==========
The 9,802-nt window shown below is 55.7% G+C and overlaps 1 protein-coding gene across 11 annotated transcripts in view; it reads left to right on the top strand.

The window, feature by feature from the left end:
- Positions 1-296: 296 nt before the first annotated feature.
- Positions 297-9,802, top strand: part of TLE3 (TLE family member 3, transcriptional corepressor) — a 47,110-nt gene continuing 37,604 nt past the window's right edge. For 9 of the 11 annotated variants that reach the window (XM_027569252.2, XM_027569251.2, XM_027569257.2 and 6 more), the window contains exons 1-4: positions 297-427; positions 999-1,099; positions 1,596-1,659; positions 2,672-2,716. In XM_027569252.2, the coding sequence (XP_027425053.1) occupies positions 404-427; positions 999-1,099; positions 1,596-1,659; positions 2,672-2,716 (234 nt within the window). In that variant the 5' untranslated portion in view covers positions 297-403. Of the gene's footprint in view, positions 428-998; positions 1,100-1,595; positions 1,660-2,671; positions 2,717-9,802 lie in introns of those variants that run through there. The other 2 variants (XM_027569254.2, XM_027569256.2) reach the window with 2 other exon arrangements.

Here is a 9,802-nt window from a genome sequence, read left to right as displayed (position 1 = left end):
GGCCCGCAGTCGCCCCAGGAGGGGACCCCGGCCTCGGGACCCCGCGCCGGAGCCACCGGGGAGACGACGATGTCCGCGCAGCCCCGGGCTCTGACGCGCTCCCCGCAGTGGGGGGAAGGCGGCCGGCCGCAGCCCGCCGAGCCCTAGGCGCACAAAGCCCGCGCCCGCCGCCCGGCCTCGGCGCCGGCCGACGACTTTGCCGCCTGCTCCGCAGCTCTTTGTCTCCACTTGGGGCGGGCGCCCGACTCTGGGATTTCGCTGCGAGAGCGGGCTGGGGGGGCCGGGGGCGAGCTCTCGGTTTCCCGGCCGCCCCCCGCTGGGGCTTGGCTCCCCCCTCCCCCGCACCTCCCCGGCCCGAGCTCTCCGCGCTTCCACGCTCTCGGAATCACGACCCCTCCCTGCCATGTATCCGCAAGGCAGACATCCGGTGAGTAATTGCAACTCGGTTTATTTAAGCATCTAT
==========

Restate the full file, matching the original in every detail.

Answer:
The 9,802-nt window shown below is 55.7% G+C and overlaps 1 protein-coding gene across 11 annotated transcripts in view; it reads left to right on the top strand.

The window, feature by feature from the left end:
- Positions 1-296: 296 nt before the first annotated feature.
- Positions 297-9,802, top strand: part of TLE3 (TLE family member 3, transcriptional corepressor) — a 47,110-nt gene continuing 37,604 nt past the window's right edge. For 9 of the 11 annotated variants that reach the window (XM_027569252.2, XM_027569251.2, XM_027569257.2 and 6 more), the window contains exons 1-4: positions 297-427; positions 999-1,099; positions 1,596-1,659; positions 2,672-2,716. In XM_027569252.2, the coding sequence (XP_027425053.1) occupies positions 404-427; positions 999-1,099; positions 1,596-1,659; positions 2,672-2,716 (234 nt within the window). In that variant the 5' untranslated portion in view covers positions 297-403. Of the gene's footprint in view, positions 428-998; positions 1,100-1,595; positions 1,660-2,671; positions 2,717-9,802 lie in introns of those variants that run through there. The other 2 variants (XM_027569254.2, XM_027569256.2) reach the window with 2 other exon arrangements.

Here is a 9,802-nt window from a genome sequence, read left to right as displayed (position 1 = left end):
GGCCCGCAGTCGCCCCAGGAGGGGACCCCGGCCTCGGGACCCCGCGCCGGAGCCACCGGGGAGACGACGATGTCCGCGCAGCCCCGGGCTCTGACGCGCTCCCCGCAGTGGGGGGAAGGCGGCCGGCCGCAGCCCGCCGAGCCCTAGGCGCACAAAGCCCGCGCCCGCCGCCCGGCCTCGGCGCCGGCCGACGACTTTGCCGCCTGCTCCGCAGCTCTTTGTCTCCACTTGGGGCGGGCGCCCGACTCTGGGATTTCGCTGCGAGAGCGGGCTGGGGGGGCCGGGGGCGAGCTCTCGGTTTCCCGGCCGCCCCCCGCTGGGGCTTGGCTCCCCCCTCCCCCGCACCTCCCCGGCCCGAGCTCTCCGCGCTTCCACGCTCTCGGAATCACGACCCCTCCCTGCCATGTATCCGCAAGGCAGACATCCGGTGAGTAATTGCAACTCGGTTTATTTAAGCATCTAT